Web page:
The roadmap for Dodedodo and the underlying infrastructure is threefold:
The internet of things is different from the internet as we know it. Thanks to the fact that humans exists within our internet infrastructure, it is possible to offload intelligence to the users. However, this will be different if devices start to talk to each other. To be useful these devices need to be smart, they cannot afford to remain ignorant. Commercially however, smart algorithms are difficult to sell. Basic functionality of an algorithm does convince a party, not theoretical guarantees or other incredible useful properties for the long-term. Moreover, universities and other institutes provide smart algorithms for free. It is hard to compete as companies with the brains that did specialize in this skill. There is however a very important enabler for smart algorithms, they tend to be data hungry. A lot of data is required to make machines learn. The storage of data becomes cheaper and cheaper. However, there is one thing that costs a lot of money. That is the processing of data.
Hence, our business model is to allow third parties to provide processing time on their server parks. Of course, a consumer can decide to run algorithms locally or on her own infrastructure for free. Providing the horsepower for intelligent algorithms will however be more convenient for many people. The twist to this cloud computing concept is that we will channel part of the revenues to the developers of the algorithms. This means that their software can be totally open source and still money can be earned through it. Each time an algorithm is used on one of the servers of a cloud provider, a percentage is going to the developer.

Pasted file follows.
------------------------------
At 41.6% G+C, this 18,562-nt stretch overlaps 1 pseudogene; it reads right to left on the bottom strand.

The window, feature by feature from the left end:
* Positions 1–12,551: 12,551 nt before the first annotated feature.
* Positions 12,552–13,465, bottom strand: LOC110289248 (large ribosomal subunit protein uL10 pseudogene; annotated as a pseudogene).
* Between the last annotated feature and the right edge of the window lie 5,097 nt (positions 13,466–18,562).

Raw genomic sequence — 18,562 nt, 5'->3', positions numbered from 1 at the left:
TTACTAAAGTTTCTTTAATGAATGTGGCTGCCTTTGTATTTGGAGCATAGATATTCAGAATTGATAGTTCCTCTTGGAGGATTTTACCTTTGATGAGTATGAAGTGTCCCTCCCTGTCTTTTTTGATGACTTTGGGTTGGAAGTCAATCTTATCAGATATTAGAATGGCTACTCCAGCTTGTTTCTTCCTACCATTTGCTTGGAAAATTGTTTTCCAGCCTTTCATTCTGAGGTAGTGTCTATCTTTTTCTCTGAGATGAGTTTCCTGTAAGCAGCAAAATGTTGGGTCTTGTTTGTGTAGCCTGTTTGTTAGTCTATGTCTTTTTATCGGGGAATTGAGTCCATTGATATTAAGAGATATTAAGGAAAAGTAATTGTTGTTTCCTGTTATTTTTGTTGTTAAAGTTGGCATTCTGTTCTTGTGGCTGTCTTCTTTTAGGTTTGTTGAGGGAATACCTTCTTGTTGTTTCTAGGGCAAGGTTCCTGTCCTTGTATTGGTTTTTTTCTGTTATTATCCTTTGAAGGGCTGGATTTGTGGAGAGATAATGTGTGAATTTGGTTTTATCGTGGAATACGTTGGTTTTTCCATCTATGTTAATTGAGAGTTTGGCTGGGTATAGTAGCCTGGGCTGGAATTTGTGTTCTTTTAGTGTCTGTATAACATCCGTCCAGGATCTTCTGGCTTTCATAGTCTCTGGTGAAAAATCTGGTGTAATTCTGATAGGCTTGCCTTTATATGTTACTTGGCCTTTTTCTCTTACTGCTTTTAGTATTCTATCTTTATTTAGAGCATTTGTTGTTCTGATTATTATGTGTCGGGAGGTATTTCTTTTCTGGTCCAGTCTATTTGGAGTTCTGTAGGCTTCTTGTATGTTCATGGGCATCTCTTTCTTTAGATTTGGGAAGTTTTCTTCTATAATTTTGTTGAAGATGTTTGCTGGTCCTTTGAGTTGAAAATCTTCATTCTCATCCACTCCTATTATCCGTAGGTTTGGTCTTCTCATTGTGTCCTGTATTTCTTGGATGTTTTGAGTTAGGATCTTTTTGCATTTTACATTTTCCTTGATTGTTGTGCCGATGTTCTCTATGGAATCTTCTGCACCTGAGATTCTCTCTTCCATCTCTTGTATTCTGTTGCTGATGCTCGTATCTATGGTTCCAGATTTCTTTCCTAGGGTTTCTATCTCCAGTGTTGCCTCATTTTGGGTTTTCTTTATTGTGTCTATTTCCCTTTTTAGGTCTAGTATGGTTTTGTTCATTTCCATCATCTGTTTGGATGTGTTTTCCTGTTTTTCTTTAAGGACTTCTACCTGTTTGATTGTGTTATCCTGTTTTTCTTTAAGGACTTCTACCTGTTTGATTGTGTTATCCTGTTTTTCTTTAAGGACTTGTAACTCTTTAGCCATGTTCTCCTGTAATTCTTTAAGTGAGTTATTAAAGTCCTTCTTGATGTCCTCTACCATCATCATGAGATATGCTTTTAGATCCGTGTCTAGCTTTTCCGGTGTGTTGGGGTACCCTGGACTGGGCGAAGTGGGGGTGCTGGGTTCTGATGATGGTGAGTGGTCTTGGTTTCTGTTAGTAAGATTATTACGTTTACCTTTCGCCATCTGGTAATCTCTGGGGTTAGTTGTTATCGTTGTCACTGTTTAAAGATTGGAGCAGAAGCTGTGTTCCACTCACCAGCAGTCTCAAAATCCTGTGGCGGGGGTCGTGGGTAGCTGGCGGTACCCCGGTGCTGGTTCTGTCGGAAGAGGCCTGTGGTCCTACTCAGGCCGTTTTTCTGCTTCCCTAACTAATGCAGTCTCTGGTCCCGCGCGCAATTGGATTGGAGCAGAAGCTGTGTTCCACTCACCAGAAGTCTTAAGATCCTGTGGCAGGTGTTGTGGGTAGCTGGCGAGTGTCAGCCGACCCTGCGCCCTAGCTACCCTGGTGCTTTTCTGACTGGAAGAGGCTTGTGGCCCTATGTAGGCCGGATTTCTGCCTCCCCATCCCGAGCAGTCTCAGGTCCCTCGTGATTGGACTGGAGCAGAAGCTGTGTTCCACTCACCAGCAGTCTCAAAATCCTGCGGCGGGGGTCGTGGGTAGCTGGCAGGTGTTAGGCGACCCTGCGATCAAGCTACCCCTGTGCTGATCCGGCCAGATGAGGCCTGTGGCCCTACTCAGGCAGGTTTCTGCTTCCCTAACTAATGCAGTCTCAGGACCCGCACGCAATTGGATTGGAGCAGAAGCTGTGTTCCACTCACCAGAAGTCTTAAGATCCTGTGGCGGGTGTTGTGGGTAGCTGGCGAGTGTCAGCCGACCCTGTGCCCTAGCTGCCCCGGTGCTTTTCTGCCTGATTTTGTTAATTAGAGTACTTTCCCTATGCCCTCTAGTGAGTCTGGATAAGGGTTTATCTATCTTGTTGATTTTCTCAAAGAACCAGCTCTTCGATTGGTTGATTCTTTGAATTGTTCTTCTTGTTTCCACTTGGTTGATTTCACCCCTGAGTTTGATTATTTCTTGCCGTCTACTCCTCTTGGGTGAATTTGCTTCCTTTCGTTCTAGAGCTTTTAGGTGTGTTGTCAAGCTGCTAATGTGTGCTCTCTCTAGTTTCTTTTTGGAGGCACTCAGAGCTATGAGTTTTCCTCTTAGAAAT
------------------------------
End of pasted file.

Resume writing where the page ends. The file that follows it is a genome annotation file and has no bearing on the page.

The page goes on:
Currently the Dodedodo infrastructure uses gateways on devices that enable establishing connections through a firewall (using XMPP). There are several components that are required in such a gateway:
Separation of these different components allow for a neat modularization and each component might be treated as just another Dodedodo module. This would lead to more flexibility with respect to inter-device protocol support and a better maintainable ecosystem.
Currently, in-band XMPP is used for cross-device data transport. This can be extended to higher bandwidth if direct connections between peers can be set up. Several extensions to XMPP support such out-of-band data transport. Eve, an agent platform build in-house, might be used to do this in the end.